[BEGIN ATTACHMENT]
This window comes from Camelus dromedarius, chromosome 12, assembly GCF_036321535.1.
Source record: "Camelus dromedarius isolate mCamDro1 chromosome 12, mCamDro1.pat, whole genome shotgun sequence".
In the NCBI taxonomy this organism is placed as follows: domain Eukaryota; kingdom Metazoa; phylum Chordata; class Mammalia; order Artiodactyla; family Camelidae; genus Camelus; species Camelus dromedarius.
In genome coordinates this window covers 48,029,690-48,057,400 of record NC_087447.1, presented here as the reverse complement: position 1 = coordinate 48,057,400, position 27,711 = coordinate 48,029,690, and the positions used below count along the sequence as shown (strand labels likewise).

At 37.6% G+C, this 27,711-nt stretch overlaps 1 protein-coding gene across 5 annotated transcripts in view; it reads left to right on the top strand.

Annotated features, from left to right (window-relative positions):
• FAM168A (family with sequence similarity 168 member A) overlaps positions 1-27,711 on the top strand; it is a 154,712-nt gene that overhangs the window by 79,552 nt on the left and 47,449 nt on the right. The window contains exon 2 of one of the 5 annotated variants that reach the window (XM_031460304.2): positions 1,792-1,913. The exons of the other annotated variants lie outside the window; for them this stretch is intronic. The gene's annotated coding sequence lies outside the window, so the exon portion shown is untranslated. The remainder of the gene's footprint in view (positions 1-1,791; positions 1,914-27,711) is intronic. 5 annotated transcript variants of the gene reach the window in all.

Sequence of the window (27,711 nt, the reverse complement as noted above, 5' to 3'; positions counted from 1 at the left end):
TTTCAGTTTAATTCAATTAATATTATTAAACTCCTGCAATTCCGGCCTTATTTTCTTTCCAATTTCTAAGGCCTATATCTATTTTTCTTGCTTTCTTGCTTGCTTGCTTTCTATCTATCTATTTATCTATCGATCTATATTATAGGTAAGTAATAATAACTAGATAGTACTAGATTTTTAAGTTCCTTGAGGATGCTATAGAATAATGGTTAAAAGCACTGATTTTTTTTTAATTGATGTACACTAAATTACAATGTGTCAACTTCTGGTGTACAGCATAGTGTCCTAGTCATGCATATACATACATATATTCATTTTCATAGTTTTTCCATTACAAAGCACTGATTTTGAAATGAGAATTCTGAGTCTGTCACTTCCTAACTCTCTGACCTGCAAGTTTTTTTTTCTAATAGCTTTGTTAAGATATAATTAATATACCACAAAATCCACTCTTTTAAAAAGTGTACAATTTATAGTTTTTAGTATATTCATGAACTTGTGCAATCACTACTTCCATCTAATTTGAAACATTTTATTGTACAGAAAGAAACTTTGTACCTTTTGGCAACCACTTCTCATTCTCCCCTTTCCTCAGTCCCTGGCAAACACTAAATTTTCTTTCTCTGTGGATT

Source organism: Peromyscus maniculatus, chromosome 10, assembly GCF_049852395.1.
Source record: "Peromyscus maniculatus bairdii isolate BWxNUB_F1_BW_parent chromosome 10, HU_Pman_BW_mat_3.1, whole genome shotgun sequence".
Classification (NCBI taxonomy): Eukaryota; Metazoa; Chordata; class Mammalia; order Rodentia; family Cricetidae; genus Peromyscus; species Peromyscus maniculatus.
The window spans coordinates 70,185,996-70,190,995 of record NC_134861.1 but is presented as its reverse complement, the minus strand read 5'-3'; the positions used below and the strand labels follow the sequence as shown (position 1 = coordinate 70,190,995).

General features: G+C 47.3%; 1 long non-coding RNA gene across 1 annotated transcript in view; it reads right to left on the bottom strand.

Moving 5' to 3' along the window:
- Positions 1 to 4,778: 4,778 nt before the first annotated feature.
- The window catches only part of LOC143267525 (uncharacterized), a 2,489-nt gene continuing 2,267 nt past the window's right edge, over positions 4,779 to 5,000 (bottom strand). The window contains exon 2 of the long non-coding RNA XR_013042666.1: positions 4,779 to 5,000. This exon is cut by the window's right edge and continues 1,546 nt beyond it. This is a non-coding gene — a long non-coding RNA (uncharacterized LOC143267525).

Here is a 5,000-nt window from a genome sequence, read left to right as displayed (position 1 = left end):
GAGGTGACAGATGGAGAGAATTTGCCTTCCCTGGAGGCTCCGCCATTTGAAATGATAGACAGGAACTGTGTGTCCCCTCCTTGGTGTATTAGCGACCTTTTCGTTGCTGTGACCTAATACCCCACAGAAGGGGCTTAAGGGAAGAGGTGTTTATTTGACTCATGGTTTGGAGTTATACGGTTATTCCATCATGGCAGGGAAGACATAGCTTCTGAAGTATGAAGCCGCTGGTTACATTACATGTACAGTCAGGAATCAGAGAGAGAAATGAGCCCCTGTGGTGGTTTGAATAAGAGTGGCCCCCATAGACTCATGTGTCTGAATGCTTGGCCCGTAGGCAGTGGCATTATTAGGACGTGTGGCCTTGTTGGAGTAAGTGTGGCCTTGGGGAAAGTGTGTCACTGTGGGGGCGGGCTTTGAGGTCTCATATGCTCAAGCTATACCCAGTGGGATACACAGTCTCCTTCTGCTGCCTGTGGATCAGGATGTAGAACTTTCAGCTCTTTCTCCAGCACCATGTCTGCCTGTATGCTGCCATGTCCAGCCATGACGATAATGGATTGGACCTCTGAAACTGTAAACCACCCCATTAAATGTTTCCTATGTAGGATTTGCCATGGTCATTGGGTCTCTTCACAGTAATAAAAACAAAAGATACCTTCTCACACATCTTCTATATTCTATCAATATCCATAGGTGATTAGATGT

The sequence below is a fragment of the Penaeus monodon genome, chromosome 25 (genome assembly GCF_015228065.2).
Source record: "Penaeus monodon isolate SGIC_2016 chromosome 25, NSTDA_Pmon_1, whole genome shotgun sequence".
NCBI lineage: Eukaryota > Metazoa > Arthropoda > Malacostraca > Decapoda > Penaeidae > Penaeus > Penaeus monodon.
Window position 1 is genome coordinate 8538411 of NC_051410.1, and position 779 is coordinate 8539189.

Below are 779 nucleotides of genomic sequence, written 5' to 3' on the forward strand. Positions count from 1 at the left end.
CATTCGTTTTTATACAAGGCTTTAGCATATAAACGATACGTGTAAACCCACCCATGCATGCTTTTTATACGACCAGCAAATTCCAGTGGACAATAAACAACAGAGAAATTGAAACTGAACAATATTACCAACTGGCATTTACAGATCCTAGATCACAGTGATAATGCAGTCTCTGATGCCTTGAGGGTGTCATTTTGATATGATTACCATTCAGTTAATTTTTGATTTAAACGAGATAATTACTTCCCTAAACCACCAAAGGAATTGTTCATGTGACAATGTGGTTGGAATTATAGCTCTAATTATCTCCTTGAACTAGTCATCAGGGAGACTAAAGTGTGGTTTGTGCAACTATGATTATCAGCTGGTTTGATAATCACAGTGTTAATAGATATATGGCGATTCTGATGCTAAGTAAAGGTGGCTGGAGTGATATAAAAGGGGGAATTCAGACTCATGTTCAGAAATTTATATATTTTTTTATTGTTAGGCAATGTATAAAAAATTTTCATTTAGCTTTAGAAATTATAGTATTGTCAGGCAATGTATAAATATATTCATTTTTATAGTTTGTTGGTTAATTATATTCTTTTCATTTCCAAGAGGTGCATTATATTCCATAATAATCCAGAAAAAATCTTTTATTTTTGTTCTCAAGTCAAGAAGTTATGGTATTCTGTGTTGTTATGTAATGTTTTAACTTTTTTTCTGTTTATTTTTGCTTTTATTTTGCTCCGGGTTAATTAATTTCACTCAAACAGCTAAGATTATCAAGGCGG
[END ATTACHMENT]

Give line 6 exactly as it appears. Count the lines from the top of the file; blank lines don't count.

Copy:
Annotated features, from left to right (window-relative positions):